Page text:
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Determining the pH of wine

The pH in wine influences the taste of the final product, but also its colour, oxidation and chemical stability. This is why measuring it, in order to take action, when necessary, becomes essential.


But what is wine pH, what are the methods for determining it and why is knowing its value important?


What is the pH of wine

Providing information on the activity of hydrogen ions within a solution, the pH of wine is closely related to its acidity. Its formula is determined as follows:  pH = log10 (H+). Where H is the concentration of hydrogen ions measured in moles per litre. 


The pH values of wine range in the area between 2.8 and 4, but - the producers - try to keep them between 3 and 3.5 for white wines and between 3.3 and 3.8 for red wines. This, although much depends on the grape variety 
(ranging from 3.3 for Chardonnay and Riesling to 3.8 for Cabernet-Syrah).


In the course of winemaking in red as in white, the pH often varies. The reason? The change in equilibrium constants due to ethanol, the decrease in acid salt levels, the consumption of malic acid and amino acids, the formation of succinic acid and the chemical reaction that tartaric acid undergoes. Wine is in fact an acid-base solution containing weak acids AH, which release hydrogen ions H+ in the presence of their salts A- (which accept protons by acting as strong bases). Acids therefore tend to form salts, with strong acids dominating. However, appreciable variations in pH are countered by the so-called 'buffering capacity', which determines the chemical-physical, microbiological and organoleptic stability of wine, and which - the higher it is - makes it more difficult to alter the pH of wine.

Wine pH, the role of acidity correctors

The pH of wine can be modified through the use of acidity correctors. These, with an acidifying or deacidifying action, are permitted by current regulations and are used especially when climatic conditions hinder the proper ripening of the grapes.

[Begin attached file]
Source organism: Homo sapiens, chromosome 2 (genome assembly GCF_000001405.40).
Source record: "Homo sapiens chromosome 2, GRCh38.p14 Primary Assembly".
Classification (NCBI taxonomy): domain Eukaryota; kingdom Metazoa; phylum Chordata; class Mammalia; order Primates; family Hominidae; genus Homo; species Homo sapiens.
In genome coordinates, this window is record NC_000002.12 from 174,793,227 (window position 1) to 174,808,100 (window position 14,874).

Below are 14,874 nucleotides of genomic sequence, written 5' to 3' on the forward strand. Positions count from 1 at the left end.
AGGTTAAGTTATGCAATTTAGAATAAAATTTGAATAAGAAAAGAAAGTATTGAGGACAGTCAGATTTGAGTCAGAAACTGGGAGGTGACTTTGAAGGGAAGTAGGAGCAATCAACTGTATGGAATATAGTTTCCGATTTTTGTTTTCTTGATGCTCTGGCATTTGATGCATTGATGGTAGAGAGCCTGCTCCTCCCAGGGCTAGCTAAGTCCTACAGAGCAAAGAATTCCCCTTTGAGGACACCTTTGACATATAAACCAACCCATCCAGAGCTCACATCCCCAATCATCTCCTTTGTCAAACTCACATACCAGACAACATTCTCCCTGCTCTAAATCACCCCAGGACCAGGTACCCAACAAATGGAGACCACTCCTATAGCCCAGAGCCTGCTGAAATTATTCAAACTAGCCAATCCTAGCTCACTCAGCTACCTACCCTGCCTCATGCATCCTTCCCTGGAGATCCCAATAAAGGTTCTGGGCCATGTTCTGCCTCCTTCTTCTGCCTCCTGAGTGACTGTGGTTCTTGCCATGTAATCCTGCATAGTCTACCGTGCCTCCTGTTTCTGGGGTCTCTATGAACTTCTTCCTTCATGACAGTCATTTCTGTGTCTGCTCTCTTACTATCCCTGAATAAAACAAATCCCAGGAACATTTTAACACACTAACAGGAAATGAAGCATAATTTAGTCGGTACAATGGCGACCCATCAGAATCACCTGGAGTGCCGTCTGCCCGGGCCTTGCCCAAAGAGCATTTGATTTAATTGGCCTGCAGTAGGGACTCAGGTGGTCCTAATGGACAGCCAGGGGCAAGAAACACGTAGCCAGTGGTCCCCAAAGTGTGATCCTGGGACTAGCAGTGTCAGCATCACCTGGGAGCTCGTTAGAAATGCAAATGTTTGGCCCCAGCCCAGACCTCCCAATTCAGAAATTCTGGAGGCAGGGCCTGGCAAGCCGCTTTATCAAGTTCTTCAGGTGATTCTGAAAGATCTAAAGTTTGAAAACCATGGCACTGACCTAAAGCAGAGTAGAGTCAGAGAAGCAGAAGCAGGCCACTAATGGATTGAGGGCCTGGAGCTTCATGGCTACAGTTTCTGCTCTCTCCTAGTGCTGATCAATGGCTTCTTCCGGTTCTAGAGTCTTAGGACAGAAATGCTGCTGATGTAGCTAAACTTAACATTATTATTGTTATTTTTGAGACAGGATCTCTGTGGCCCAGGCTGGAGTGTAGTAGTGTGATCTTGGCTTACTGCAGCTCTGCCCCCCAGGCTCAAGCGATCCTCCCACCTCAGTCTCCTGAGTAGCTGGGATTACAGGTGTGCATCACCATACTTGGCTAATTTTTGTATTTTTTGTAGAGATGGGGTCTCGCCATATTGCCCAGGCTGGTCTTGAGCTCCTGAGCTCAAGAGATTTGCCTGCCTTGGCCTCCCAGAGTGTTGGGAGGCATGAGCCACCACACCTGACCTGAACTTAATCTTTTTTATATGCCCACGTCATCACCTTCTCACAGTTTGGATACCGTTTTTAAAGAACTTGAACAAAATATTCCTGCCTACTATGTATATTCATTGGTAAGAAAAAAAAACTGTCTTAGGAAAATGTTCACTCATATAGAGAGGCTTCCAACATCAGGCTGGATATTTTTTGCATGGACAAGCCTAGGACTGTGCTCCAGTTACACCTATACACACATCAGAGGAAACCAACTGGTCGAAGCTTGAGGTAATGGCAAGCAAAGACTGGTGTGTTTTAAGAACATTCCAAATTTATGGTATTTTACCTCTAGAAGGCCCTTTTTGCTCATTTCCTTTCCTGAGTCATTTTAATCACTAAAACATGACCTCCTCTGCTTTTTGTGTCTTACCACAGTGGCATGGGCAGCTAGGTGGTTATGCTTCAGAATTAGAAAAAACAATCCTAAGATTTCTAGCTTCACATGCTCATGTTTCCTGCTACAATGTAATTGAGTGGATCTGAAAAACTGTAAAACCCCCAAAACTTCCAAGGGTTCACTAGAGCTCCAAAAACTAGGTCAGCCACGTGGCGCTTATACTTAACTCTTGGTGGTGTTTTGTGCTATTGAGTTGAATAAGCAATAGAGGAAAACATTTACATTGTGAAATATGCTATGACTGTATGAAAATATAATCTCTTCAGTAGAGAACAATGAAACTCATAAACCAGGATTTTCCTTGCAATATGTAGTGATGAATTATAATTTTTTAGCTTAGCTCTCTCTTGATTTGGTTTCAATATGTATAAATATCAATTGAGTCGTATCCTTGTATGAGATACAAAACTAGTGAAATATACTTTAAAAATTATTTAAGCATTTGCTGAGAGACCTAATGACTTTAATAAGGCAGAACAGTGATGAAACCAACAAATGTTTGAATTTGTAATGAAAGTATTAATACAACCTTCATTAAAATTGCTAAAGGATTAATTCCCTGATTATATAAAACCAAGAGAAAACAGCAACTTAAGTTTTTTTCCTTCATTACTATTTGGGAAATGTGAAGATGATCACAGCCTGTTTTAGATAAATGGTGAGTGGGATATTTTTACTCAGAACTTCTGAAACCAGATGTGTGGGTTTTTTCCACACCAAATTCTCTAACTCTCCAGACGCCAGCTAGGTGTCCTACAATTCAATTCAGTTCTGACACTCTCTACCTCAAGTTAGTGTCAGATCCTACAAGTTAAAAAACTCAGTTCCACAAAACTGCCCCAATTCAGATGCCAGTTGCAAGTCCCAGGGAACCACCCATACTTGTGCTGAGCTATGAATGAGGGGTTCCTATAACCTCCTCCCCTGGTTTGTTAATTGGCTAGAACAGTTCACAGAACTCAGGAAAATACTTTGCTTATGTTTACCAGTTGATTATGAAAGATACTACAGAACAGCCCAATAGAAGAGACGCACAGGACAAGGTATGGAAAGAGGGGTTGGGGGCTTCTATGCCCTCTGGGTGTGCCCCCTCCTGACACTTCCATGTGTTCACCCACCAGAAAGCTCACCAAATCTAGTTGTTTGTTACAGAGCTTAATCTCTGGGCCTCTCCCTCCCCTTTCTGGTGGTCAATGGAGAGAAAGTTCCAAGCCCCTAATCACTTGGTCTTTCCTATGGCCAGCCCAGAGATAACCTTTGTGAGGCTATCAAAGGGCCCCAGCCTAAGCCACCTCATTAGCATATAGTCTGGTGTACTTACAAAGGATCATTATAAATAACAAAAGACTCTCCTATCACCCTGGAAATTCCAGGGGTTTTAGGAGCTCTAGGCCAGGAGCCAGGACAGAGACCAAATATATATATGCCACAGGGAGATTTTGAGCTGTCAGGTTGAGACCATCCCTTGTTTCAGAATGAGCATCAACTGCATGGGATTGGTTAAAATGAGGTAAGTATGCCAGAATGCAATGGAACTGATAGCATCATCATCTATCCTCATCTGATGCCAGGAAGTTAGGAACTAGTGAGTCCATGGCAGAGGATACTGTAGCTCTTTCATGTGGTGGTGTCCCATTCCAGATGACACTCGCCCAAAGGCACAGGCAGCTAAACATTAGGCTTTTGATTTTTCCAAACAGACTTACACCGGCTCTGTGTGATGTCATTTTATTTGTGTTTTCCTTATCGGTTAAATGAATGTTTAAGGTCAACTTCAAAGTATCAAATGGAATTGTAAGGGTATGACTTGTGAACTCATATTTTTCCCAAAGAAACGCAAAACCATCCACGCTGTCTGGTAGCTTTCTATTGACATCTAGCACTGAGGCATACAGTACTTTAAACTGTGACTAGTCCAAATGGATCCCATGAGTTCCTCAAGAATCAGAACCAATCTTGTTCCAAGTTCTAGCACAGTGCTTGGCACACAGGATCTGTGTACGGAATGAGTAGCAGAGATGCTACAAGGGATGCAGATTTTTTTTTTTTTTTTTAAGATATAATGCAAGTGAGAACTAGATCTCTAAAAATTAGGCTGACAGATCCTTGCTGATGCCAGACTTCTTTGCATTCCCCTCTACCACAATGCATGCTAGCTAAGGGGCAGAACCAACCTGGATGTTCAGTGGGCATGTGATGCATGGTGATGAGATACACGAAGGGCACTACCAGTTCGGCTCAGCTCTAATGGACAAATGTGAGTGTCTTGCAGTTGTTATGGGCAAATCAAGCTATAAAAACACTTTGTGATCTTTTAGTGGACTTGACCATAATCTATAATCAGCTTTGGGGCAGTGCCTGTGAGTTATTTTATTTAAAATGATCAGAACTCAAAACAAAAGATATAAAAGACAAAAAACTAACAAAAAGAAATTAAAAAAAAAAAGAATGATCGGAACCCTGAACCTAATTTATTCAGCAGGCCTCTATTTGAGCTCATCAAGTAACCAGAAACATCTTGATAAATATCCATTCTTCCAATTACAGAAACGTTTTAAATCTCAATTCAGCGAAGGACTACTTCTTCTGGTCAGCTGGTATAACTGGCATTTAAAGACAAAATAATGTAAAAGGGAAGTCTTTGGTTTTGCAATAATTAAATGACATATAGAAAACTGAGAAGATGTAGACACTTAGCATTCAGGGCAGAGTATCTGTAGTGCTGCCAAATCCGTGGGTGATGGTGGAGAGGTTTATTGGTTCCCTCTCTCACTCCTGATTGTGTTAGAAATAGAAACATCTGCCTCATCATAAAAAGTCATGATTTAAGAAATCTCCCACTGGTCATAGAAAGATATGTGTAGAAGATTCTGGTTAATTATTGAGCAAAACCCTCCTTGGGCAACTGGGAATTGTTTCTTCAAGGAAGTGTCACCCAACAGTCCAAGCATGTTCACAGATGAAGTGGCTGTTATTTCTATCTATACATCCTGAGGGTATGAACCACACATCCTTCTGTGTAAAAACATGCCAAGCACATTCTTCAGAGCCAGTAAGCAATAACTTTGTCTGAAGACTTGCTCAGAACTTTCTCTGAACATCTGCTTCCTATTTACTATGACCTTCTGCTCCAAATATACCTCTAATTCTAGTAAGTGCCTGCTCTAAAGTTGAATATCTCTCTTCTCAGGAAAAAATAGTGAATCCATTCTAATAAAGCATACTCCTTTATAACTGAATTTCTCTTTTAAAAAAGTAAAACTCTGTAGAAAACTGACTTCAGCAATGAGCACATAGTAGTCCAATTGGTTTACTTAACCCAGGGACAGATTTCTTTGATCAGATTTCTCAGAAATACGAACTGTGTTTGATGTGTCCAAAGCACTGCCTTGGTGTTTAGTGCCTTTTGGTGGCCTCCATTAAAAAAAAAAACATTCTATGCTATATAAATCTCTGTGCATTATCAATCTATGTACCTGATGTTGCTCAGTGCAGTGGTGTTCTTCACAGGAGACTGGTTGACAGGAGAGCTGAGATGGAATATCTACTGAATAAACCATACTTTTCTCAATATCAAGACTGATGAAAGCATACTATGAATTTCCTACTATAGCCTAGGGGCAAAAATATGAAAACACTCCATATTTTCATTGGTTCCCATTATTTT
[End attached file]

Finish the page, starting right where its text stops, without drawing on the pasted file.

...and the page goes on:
EU Regulation 2019/934, supplementing EU Regulation 1308/2013, sets precise limits for each acidifier/deacidifier: 


  • maximum variation in total acidity of 2.5 g/L for tartaric acid;
  • maximum variation of 1.35 g/L on musts and 2.25 g/L on wines for malic acid;
  • maximum variation of 2.25 g/L on musts and 3.75 g/L on wines for lactic acid;
  • maximum decrease in total acidity of 1 g/L for potassium bicarbonate.


Alternatively, revolutionary systems based on pH-Stab 2.0 can be used to lower the pH and for tartaric stabilisation. 


After vinification, in order to make them softer, several red wines and some white wines undergo malolactic fermentation: lactobacteria capable of converting the more acidic malic acid into a milder lactic acid are used.

In fact, it is the acids that determine the freshness a wine offers on tasting: fixed acids (tartaric acid, malic acid, lactic acid and their salts) balance the warmth and softness of the alcohol and sugars, conveying a sensation of freshness of taste. And they thus make it possible to distinguish between flat wines (weakly acidic), fairly fresh wines and acidic wines (very acidic).


Determining the pH of wine: methods and instruments

Several instruments can be used to determine the pH of wine.


One can use the pH meter, which uses the potential created by the difference in the concentration of H+ ions on the two sides of a glass membrane. It is therefore an electrical instrument, which has numerous applications including - precisely - the oenology sector.


Alternatively, it is possible to use pH buffer solutions, available in bottles or single-dose sachets, and pH sensors which - available in a wide range of variants - are suitable for use in the laboratory or in the field, and come in routine and highly professional versions. 


How to choose the sensor? One must base oneself on the characteristics of the liquid sample, considering its homogeneity and the possible presence of particulate matter (which determines the need for a ceramic or glass diaphragm). For wine, it is advisable to use a glass sensor because ceramic is difficult to clean and clogs more easily.  


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